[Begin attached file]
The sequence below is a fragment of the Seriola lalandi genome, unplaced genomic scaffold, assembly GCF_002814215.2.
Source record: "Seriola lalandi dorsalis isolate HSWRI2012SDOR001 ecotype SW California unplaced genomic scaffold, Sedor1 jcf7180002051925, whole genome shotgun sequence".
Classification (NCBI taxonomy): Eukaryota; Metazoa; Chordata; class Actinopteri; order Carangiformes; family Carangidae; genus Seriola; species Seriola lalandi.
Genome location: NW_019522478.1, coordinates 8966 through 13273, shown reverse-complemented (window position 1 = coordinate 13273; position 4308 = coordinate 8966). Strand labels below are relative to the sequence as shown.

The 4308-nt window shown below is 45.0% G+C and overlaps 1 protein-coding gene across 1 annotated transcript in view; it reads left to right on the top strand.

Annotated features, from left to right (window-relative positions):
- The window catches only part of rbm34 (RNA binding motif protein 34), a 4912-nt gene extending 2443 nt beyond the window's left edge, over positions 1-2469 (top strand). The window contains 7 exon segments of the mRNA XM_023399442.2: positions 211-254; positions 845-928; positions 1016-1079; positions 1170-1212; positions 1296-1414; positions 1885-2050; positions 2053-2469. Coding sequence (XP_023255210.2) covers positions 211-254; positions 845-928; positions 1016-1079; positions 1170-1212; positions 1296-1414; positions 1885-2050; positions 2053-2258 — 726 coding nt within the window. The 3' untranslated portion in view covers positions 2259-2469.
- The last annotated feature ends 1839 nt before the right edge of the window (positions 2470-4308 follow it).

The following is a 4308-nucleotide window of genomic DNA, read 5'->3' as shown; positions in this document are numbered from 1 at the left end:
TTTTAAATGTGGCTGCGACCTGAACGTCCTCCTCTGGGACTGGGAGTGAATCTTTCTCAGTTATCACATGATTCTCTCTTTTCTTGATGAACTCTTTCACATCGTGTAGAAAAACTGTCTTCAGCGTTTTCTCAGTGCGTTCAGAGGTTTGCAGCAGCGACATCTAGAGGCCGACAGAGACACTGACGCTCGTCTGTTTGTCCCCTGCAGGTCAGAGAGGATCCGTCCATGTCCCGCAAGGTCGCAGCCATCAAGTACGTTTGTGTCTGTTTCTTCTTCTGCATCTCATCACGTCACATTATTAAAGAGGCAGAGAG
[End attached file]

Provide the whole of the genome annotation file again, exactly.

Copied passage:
The sequence below is a fragment of the Seriola lalandi genome, unplaced genomic scaffold, assembly GCF_002814215.2.
Source record: "Seriola lalandi dorsalis isolate HSWRI2012SDOR001 ecotype SW California unplaced genomic scaffold, Sedor1 jcf7180002051925, whole genome shotgun sequence".
Classification (NCBI taxonomy): Eukaryota; Metazoa; Chordata; class Actinopteri; order Carangiformes; family Carangidae; genus Seriola; species Seriola lalandi.
Genome location: NW_019522478.1, coordinates 8966 through 13273, shown reverse-complemented (window position 1 = coordinate 13273; position 4308 = coordinate 8966). Strand labels below are relative to the sequence as shown.

The 4308-nt window shown below is 45.0% G+C and overlaps 1 protein-coding gene across 1 annotated transcript in view; it reads left to right on the top strand.

Annotated features, from left to right (window-relative positions):
- The window catches only part of rbm34 (RNA binding motif protein 34), a 4912-nt gene extending 2443 nt beyond the window's left edge, over positions 1-2469 (top strand). The window contains 7 exon segments of the mRNA XM_023399442.2: positions 211-254; positions 845-928; positions 1016-1079; positions 1170-1212; positions 1296-1414; positions 1885-2050; positions 2053-2469. Coding sequence (XP_023255210.2) covers positions 211-254; positions 845-928; positions 1016-1079; positions 1170-1212; positions 1296-1414; positions 1885-2050; positions 2053-2258 — 726 coding nt within the window. The 3' untranslated portion in view covers positions 2259-2469.
- The last annotated feature ends 1839 nt before the right edge of the window (positions 2470-4308 follow it).

The following is a 4308-nucleotide window of genomic DNA, read 5'->3' as shown; positions in this document are numbered from 1 at the left end:
TTTTAAATGTGGCTGCGACCTGAACGTCCTCCTCTGGGACTGGGAGTGAATCTTTCTCAGTTATCACATGATTCTCTCTTTTCTTGATGAACTCTTTCACATCGTGTAGAAAAACTGTCTTCAGCGTTTTCTCAGTGCGTTCAGAGGTTTGCAGCAGCGACATCTAGAGGCCGACAGAGACACTGACGCTCGTCTGTTTGTCCCCTGCAGGTCAGAGAGGATCCGTCCATGTCCCGCAAGGTCGCAGCCATCAAGTACGTTTGTGTCTGTTTCTTCTTCTGCATCTCATCACGTCACATTATTAAAGAGGCAGAGAG